Lenosky ekes out freeride win
VAIL ” The freeride challenge finals turned into a free-for-all.
Jeff Lenosky and Kyle Strait went down to the wire in the last heat of the finals Saturday at the Teva Mountain Games. Both took the faster of the two bridges, the skinny, a 6-inch crossing over water, final obstacle of the course.
Lenosky pedaled the skinny cleanly to win back-to-back freeride championships, while Strait stumbled off the span taking one of many spectacular falls Saturday.
“These guys are racers, so they’re more acclimated to going fast. I’m better on the technical stuff,” Lenosky said. “All I tried to do was hang with Kyle to the end and then stick these skinnys. I figured coming from my trials background that that was my best spot. I just try to limit my losses to the finish and then stick that skinny.”
Lenosky entered the second run of the finals with an advantage of 3-tenths of a second from the first heat with Strait. With the second race so close at the end, Strait knew he needed a little something extra.
“I was just thinking I had to make up some time,” Strait said. “I tried to make it happen and it didn’t go my way. I think I came on (the skinny) a little crooked because I had to take a pedal in between. It just went south, I guess.”
Technically, he went west, ending a wild afternoon on the course. Jamie Goldman ended up third with George Ryan fourth.
As expected after Friday’s practice session, during which time riders tested out the course, the new water feature at the end of the course was the biggest factor. How the 16 racers handled the pool decided who advanced through the single-elimination format.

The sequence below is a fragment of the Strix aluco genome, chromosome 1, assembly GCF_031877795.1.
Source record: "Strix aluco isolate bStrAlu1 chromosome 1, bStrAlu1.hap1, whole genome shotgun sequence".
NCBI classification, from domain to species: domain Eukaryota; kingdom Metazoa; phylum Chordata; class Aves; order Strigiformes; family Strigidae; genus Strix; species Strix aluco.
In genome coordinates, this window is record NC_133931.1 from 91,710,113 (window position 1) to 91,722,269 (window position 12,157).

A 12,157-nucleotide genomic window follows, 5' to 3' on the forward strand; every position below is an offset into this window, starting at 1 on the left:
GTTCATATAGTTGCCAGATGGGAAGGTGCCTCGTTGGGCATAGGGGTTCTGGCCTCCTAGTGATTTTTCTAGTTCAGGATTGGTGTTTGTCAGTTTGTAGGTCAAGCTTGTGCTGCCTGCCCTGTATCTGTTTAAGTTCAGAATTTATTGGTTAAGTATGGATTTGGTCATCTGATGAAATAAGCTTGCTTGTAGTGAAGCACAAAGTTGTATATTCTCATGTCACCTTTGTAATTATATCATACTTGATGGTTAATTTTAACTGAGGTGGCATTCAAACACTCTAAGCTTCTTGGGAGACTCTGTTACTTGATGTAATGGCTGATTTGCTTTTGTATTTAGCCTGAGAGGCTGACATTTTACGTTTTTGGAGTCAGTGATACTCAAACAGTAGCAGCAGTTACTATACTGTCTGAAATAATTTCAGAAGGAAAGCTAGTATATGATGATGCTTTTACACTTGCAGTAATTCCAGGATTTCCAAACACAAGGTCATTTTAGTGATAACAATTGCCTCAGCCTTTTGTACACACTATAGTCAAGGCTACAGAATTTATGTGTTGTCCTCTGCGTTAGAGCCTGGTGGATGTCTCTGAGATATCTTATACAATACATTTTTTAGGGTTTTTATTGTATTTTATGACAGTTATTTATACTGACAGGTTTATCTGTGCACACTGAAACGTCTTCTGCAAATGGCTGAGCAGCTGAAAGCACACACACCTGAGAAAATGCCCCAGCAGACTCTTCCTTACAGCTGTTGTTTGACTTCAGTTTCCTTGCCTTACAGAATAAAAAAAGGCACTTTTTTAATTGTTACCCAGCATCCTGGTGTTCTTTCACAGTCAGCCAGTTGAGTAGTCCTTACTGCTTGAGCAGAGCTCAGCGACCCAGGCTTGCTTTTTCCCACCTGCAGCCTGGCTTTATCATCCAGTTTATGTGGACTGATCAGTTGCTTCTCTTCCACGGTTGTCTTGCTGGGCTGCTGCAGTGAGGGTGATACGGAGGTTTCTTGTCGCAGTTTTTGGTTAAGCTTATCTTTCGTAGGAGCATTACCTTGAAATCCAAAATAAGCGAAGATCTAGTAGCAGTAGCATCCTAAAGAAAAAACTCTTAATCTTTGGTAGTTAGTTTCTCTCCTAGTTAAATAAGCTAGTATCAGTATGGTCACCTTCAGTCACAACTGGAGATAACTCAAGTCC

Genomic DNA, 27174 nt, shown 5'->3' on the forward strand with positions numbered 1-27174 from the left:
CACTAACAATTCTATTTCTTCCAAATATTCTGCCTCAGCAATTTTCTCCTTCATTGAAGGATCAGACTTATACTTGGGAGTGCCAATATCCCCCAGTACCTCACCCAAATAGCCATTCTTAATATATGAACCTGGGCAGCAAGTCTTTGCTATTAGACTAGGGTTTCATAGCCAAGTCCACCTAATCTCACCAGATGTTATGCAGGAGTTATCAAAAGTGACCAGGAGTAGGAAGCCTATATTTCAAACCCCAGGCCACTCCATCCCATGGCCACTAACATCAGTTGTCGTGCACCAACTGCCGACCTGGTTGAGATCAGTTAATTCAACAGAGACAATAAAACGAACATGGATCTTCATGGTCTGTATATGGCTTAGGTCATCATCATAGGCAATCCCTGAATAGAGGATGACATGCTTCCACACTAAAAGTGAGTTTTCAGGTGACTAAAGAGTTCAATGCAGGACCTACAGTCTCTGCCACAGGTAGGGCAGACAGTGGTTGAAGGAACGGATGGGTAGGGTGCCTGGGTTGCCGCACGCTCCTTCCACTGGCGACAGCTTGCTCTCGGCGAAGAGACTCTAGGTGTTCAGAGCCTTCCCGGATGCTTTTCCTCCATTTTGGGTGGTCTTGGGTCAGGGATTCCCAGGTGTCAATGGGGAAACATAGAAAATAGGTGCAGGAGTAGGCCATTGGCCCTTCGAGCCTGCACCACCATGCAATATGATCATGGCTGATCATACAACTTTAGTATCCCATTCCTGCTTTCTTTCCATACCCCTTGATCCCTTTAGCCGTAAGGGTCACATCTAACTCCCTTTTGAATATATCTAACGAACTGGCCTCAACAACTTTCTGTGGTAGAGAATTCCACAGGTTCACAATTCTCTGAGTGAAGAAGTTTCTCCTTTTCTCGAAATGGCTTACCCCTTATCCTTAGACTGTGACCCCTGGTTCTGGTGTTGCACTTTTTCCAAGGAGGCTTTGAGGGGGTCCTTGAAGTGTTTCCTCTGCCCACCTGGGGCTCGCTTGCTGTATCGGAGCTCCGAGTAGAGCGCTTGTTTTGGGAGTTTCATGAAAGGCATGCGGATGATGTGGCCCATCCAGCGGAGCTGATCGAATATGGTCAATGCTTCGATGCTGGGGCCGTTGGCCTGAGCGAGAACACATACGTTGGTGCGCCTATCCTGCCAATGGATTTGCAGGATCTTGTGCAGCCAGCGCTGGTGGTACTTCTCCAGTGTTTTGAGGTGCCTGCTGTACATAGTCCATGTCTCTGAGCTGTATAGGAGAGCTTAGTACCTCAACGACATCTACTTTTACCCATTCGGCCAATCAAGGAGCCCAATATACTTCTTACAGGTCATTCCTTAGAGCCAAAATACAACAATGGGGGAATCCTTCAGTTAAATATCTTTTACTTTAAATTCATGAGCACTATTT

Brian Gavagan of Denver took the biggest dive during the first round. Although he took the safer, wider outside path, he plunged in and was eliminated by Joe Perrizo. Not a sore loser, Gavagan took an extra dive into the pool for fun.
In the quarterfinals against Lenosky, Kyle Ebbett, of Essex, Vt., missed the skinny, but kept pedaling through the water and finished. Though the ride through the water earned him style points, he lost time and Lenosky advanced.
Strait, with the exception of his final tumble was, rode steadily all afternoon, beating Ryan twice in the semifinals. In the other semi, Goldman caught Lenosky at the end of the first heat for a 0.3-second advantage. But Lenosky rebounded well in the final run, gaining a half-second to go through to the finals.
In the third-place match, Ryan went into the water, giving Goldman the maximum 1.5-second lead, going into the last heat. While Goldman was likely a lock in the second go-round, the Santa Cruz, Calif., native took nothing for granted.
“With this last thing (the water) though, it doesn’t matter,” Goldman said. “George could have easily taken it, so I was still had to give it my all.”
Ryan went down again in the second race and was done, so Goldman decided to celebrate coming off the skinny. He ended up hitting the asphalt.
“I saw (Ryan) stop there,” Goldman said. “I was just cruising along after that. Right when I got on that last bridge, I was like, ‘I got on here really good and solid.’ Right at the end, I was like, ‘You should do something.’ So I did a 180, and didn’t have enough time to think about it. It was pretty funny.”
In the final, Lenosky won by a slim margin, making the final run, a winner-take-all affair.
“The courses are only 4 feet apart and it’s all made out of wood so it’s loud,” Lenosky said. “You know the entire time where they are. I knew we were on the bridges at the same time. I was getting ready to sprint for the last second. I figured if we were on the bridges equally, I had a hair from the first race. I had to stick with him and then I heard a crash. I knew I had it.”
Sports Editor Chris Freud can be reached at 748-2934 or firstname.lastname@example.org.
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